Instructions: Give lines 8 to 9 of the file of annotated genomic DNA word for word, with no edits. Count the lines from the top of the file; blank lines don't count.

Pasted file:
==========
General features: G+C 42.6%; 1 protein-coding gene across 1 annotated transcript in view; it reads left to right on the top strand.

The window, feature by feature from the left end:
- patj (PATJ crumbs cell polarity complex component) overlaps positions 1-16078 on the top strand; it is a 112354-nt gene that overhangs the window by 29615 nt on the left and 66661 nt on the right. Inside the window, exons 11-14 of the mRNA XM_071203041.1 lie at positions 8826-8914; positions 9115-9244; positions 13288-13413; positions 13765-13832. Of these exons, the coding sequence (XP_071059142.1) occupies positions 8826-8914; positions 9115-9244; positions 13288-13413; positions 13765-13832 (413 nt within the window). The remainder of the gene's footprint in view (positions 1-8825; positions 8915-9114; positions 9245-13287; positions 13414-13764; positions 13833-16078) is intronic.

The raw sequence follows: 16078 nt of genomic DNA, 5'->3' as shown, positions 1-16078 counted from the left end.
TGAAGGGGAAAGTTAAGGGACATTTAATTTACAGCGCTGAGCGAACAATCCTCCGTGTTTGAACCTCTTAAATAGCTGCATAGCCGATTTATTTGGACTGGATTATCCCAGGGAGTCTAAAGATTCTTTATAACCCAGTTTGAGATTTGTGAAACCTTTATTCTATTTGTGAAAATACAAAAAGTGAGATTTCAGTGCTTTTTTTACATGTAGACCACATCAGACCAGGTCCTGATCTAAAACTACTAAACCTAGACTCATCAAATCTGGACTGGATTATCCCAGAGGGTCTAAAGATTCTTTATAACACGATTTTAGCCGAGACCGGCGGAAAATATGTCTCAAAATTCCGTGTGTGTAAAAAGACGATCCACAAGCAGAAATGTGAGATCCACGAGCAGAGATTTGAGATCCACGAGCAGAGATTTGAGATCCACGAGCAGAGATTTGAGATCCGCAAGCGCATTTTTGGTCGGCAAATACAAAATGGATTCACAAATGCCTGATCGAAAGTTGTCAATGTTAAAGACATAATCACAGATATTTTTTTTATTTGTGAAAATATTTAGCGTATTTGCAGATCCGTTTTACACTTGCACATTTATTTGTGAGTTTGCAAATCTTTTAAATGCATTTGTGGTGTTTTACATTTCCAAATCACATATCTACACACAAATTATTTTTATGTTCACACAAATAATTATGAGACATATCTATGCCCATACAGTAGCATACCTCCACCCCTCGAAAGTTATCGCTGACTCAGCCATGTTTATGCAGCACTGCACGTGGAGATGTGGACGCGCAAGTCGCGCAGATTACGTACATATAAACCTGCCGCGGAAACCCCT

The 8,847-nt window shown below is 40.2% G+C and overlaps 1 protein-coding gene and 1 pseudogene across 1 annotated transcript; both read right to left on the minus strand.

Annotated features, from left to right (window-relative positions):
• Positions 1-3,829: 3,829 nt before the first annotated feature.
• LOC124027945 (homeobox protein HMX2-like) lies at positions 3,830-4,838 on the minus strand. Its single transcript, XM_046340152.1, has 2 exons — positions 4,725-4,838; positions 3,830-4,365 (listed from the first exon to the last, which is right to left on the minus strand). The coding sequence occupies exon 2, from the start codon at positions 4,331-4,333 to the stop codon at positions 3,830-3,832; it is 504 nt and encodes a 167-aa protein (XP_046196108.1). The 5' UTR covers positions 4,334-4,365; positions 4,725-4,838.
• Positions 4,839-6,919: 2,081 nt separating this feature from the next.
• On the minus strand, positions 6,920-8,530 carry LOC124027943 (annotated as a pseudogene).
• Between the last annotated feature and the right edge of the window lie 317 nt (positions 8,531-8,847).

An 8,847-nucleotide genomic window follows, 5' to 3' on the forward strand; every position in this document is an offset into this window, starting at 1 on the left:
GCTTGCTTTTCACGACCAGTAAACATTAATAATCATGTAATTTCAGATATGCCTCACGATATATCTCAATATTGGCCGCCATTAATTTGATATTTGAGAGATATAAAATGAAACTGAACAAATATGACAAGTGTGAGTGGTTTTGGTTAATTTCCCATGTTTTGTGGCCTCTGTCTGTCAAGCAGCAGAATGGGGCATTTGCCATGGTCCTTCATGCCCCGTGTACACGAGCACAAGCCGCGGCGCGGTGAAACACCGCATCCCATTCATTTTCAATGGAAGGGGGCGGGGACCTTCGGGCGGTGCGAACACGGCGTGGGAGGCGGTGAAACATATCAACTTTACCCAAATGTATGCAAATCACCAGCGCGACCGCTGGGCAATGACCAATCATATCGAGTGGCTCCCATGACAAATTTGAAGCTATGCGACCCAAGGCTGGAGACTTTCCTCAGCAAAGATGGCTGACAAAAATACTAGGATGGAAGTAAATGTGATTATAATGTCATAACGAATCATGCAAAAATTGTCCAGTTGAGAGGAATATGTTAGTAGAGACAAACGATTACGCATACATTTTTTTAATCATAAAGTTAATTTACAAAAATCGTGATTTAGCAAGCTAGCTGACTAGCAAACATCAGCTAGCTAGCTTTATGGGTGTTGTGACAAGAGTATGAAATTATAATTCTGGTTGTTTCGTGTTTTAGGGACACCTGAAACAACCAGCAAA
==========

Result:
• Positions 1-3,829: 3,829 nt before the first annotated feature.
• LOC124027945 (homeobox protein HMX2-like) lies at positions 3,830-4,838 on the minus strand. Its single transcript, XM_046340152.1, has 2 exons — positions 4,725-4,838; positions 3,830-4,365 (listed from the first exon to the last, which is right to left on the minus strand). The coding sequence occupies exon 2, from the start codon at positions 4,331-4,333 to the stop codon at positions 3,830-3,832; it is 504 nt and encodes a 167-aa protein (XP_046196108.1). The 5' UTR covers positions 4,334-4,365; positions 4,725-4,838.